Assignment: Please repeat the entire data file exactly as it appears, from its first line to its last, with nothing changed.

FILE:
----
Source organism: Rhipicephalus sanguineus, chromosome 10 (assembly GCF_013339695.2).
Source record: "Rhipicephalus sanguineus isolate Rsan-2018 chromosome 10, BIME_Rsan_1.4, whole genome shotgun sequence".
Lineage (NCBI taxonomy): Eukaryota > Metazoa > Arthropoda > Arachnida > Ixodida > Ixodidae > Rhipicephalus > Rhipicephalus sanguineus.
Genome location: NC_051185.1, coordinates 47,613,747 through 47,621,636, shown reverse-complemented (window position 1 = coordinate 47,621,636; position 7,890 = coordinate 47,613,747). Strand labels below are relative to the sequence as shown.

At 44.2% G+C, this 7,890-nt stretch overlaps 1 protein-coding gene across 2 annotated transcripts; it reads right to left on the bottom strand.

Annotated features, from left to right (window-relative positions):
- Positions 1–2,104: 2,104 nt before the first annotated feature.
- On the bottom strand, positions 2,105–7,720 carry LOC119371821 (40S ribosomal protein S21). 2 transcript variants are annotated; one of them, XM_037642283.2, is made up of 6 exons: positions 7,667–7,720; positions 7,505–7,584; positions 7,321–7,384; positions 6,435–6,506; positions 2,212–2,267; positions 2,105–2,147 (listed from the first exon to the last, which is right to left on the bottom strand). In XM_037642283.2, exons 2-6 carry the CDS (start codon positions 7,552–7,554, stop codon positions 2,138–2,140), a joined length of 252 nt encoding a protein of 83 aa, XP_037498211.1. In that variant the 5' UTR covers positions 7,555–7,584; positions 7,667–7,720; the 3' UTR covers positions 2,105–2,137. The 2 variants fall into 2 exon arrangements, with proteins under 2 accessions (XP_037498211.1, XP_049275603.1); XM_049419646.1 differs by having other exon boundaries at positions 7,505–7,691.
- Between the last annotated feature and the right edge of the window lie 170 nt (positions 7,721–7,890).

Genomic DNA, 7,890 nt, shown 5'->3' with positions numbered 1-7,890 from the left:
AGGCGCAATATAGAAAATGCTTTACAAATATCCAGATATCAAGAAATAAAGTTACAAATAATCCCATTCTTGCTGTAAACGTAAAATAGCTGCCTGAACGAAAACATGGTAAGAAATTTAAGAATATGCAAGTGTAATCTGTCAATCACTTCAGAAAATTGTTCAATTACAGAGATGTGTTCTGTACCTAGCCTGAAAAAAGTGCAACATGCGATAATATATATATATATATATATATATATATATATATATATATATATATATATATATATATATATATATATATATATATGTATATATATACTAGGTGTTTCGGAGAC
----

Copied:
Source organism: Rhipicephalus sanguineus, chromosome 10 (assembly GCF_013339695.2).
Source record: "Rhipicephalus sanguineus isolate Rsan-2018 chromosome 10, BIME_Rsan_1.4, whole genome shotgun sequence".
Lineage (NCBI taxonomy): Eukaryota > Metazoa > Arthropoda > Arachnida > Ixodida > Ixodidae > Rhipicephalus > Rhipicephalus sanguineus.
Genome location: NC_051185.1, coordinates 47,613,747 through 47,621,636, shown reverse-complemented (window position 1 = coordinate 47,621,636; position 7,890 = coordinate 47,613,747). Strand labels below are relative to the sequence as shown.

At 44.2% G+C, this 7,890-nt stretch overlaps 1 protein-coding gene across 2 annotated transcripts; it reads right to left on the bottom strand.

Annotated features, from left to right (window-relative positions):
- Positions 1–2,104: 2,104 nt before the first annotated feature.
- On the bottom strand, positions 2,105–7,720 carry LOC119371821 (40S ribosomal protein S21). 2 transcript variants are annotated; one of them, XM_037642283.2, is made up of 6 exons: positions 7,667–7,720; positions 7,505–7,584; positions 7,321–7,384; positions 6,435–6,506; positions 2,212–2,267; positions 2,105–2,147 (listed from the first exon to the last, which is right to left on the bottom strand). In XM_037642283.2, exons 2-6 carry the CDS (start codon positions 7,552–7,554, stop codon positions 2,138–2,140), a joined length of 252 nt encoding a protein of 83 aa, XP_037498211.1. In that variant the 5' UTR covers positions 7,555–7,584; positions 7,667–7,720; the 3' UTR covers positions 2,105–2,137. The 2 variants fall into 2 exon arrangements, with proteins under 2 accessions (XP_037498211.1, XP_049275603.1); XM_049419646.1 differs by having other exon boundaries at positions 7,505–7,691.
- Between the last annotated feature and the right edge of the window lie 170 nt (positions 7,721–7,890).

Genomic DNA, 7,890 nt, shown 5'->3' with positions numbered 1-7,890 from the left:
AGGCGCAATATAGAAAATGCTTTACAAATATCCAGATATCAAGAAATAAAGTTACAAATAATCCCATTCTTGCTGTAAACGTAAAATAGCTGCCTGAACGAAAACATGGTAAGAAATTTAAGAATATGCAAGTGTAATCTGTCAATCACTTCAGAAAATTGTTCAATTACAGAGATGTGTTCTGTACCTAGCCTGAAAAAAGTGCAACATGCGATAATATATATATATATATATATATATATATATATATATATATATATATATATATATATATATATATATATATATATATGTATATATATACTAGGTGTTTCGGAGAC